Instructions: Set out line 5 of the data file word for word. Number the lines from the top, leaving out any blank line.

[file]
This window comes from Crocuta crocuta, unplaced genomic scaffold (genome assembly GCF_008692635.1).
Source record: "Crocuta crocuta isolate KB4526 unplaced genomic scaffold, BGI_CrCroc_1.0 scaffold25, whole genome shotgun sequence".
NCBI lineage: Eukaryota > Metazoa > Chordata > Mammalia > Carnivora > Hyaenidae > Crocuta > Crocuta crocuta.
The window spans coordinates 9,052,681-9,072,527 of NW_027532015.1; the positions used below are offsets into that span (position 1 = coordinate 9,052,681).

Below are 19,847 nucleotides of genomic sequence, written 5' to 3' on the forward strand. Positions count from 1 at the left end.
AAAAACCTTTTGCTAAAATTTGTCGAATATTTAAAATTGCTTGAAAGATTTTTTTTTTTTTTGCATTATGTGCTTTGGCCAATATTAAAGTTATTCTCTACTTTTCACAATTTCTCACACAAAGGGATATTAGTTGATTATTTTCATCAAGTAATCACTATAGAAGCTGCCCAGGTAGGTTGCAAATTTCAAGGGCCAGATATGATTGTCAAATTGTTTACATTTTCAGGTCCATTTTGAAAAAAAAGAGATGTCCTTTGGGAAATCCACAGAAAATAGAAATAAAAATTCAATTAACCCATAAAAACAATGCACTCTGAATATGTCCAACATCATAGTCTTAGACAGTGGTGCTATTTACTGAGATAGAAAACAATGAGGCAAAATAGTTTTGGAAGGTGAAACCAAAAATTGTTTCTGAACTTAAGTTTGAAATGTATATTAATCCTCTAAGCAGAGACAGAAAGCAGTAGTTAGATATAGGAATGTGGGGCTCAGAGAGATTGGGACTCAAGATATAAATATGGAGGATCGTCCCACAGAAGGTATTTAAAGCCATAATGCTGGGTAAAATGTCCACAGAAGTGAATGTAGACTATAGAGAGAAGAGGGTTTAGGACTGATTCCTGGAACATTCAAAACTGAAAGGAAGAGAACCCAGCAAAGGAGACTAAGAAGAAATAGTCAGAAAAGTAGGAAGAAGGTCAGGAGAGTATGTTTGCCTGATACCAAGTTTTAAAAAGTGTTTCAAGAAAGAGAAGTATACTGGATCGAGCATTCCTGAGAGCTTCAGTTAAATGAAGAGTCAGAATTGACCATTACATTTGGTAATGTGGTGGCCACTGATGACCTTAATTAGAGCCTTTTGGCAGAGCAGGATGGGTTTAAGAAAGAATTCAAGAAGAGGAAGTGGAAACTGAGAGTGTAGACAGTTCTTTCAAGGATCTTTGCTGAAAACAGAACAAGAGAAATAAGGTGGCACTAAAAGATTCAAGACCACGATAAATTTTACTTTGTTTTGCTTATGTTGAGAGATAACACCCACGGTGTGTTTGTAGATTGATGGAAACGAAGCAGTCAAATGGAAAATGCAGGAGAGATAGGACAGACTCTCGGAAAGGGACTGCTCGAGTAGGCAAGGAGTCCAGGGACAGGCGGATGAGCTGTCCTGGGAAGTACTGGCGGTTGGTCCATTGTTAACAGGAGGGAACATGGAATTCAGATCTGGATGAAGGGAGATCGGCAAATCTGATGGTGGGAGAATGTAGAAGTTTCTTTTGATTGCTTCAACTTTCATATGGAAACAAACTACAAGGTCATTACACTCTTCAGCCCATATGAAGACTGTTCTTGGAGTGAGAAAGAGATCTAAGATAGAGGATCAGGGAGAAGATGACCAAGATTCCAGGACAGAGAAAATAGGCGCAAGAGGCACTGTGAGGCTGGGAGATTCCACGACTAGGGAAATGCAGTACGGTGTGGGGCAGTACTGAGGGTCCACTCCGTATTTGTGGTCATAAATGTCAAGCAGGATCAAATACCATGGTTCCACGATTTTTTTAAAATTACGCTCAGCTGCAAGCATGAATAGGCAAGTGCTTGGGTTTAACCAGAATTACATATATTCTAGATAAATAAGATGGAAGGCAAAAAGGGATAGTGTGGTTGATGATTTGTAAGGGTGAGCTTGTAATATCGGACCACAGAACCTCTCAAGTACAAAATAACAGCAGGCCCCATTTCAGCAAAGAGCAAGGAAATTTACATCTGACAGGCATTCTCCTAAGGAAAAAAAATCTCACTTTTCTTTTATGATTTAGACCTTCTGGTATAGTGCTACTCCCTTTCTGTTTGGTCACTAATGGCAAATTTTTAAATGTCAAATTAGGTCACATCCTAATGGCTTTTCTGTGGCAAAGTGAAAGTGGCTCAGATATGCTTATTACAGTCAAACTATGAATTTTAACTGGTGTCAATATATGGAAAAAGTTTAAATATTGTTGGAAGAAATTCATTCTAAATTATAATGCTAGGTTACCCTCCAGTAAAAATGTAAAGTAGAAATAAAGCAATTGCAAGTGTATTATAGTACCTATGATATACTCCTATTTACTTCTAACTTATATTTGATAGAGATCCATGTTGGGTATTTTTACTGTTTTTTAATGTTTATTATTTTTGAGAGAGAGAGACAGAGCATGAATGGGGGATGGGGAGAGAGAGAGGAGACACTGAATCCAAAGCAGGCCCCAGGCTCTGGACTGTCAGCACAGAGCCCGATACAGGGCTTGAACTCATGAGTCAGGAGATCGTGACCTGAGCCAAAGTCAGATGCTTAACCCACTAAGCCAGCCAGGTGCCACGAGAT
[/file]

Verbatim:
Below are 19,847 nucleotides of genomic sequence, written 5' to 3' on the forward strand. Positions count from 1 at the left end.